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Who will win the world championship? Why?
The better player: Anand.
He got nothing as white in the first game (actually he is a tad worse), but I'm sure he will win in the long run.
Not too many are interested to make a prediction.
Well, first game drew.
when is the next game on?
For those who didn't see the first game here is my recap http://blog.chess.com/ChristianSoldier007/2012-world-championship-round-1-recap
Chessbookie, a virtual fake gambling program on chessgames.com, puts Anand to win 3:1. I think Anand will win, although I was surprised today at Gelfand being able to get an advantage as black in the first game, I think it will still be a lively match
Does anybody think that Gelfand will be one of the top 3 chess players in the world for years?
Gelfand is presently world no: 20. Right?
On the official rating list yes, on the live rating list Bologan passed him along with 8 other super GMs
Sorry for my ignorance. But, who is Bologan?
Ok. Thanks. But, what is the significance of the 'live rating list"?
The closing ceremony shall take place on the day after the FWCM has been decided or one day thereafter.
FIDE updates their ranking list only 6 times a year - whereas the Live rankings (not endorsed by FIDE) update after each rated game a player completes.
Currently (according to 2700chess.com), after the draw in game 1, Anand is ranked #4 in the world and Gelfand is #21.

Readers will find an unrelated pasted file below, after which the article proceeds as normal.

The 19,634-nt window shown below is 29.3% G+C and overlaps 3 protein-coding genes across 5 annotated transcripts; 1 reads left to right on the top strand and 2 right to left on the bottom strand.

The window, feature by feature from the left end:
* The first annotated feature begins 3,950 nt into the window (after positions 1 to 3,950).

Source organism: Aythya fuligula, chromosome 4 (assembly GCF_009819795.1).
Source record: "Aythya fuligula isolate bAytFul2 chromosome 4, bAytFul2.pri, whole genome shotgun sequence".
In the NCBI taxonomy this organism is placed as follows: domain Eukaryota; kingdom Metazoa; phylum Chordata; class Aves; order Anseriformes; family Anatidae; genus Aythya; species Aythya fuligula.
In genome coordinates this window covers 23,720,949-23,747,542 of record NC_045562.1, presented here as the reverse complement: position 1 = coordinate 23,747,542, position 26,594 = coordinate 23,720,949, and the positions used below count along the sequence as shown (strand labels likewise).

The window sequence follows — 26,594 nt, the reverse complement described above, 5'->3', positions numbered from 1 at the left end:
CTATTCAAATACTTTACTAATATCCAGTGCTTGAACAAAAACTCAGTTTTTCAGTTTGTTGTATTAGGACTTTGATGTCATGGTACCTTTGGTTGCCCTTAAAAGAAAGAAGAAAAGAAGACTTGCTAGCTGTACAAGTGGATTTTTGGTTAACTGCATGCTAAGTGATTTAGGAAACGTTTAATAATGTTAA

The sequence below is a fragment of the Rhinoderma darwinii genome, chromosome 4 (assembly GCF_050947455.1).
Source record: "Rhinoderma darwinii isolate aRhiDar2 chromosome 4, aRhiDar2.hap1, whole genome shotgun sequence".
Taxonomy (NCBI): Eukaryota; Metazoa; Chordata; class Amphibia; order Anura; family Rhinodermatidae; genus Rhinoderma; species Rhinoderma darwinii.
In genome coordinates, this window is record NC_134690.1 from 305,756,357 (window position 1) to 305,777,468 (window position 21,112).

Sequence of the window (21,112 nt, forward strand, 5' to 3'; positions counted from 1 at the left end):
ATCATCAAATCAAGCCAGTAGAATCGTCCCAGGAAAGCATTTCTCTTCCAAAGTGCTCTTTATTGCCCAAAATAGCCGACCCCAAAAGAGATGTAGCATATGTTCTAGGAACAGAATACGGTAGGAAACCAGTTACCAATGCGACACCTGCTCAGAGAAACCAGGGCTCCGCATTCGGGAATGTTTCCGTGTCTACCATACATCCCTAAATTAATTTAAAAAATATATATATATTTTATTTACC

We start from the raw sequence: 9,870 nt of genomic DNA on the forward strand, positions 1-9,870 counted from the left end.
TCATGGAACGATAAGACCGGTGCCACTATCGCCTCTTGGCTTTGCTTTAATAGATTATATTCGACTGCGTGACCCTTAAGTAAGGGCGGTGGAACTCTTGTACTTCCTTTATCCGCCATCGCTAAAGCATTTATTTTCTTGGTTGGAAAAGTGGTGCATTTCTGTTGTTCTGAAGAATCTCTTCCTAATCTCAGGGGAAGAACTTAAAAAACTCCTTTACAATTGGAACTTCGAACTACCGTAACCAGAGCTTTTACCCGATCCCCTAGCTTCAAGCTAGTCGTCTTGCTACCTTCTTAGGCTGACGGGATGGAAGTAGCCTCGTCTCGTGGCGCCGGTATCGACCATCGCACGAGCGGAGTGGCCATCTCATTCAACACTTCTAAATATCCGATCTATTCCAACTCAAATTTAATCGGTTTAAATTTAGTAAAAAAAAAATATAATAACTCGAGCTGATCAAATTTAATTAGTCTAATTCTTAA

Not many world championship matches end in upsets. Euwe beating Alehkine is the only big one
Kramnik's beating Kasparov should maybe count as a big one as well, considering Kramnik's match results against weaker opponents and Kasparov's never losing another match against human opposition. Kasparov also won ten top tournaments in a row 1999-2002. But that would still be the only big upset in title matches the last 75 years, and even then the winner was ranked #2 in the world at the time of the match.
One of the reasons that Euwe and Kramnik are the biggest surprises is that all other challengers the last 80 years had to win tough qualification events, so their winning the title could never be a big sensation after that. For example Spassky's winning in 1969 could never be a big surprise after he had beaten several top players in Candidates matches. Euwe and Kramnik lost the matches they played leading up to their being given a title match without participating in a qualification, so they were in a position where their winning would be a much bigger surprise than when challengers like Fischer or Kasparov won the title.
Kasparov kind of expected Kramnik to beat him though, at least at some point in time. In fact, Kramnik was the only player who Kasparov thought might be good enough to dethrone him. So Kasparov was prophetic!
Yes, it's almost strange. Kasparov had said that Kramnik would be his successor, and then he gave him the title match instead of Candidates winner Shirov (who didn't eaxctly have good results against Kasparov):
Recent Candidates winners never did well against Kasparov, just look at his scores at Chessgames.com against Shirov (winner of Candidates 1998), Leko (winner of Candidates 2002) and Gelfand (winner of Candidates 2011):
Classical games: Garry Kasparov beat Alexey Shirov 15 to 0, with 14 draws.
Classical games: Garry Kasparov beat Peter Leko 4 to 0, with 15 draws.
Classical games: Garry Kasparov beat Boris Gelfand 13 to 0, with 8 draws.
fabelhaft, where can we get the head-head to stats. I', interested in Kasparov-Topalov and Kramnik's and Topalov's stats against those three
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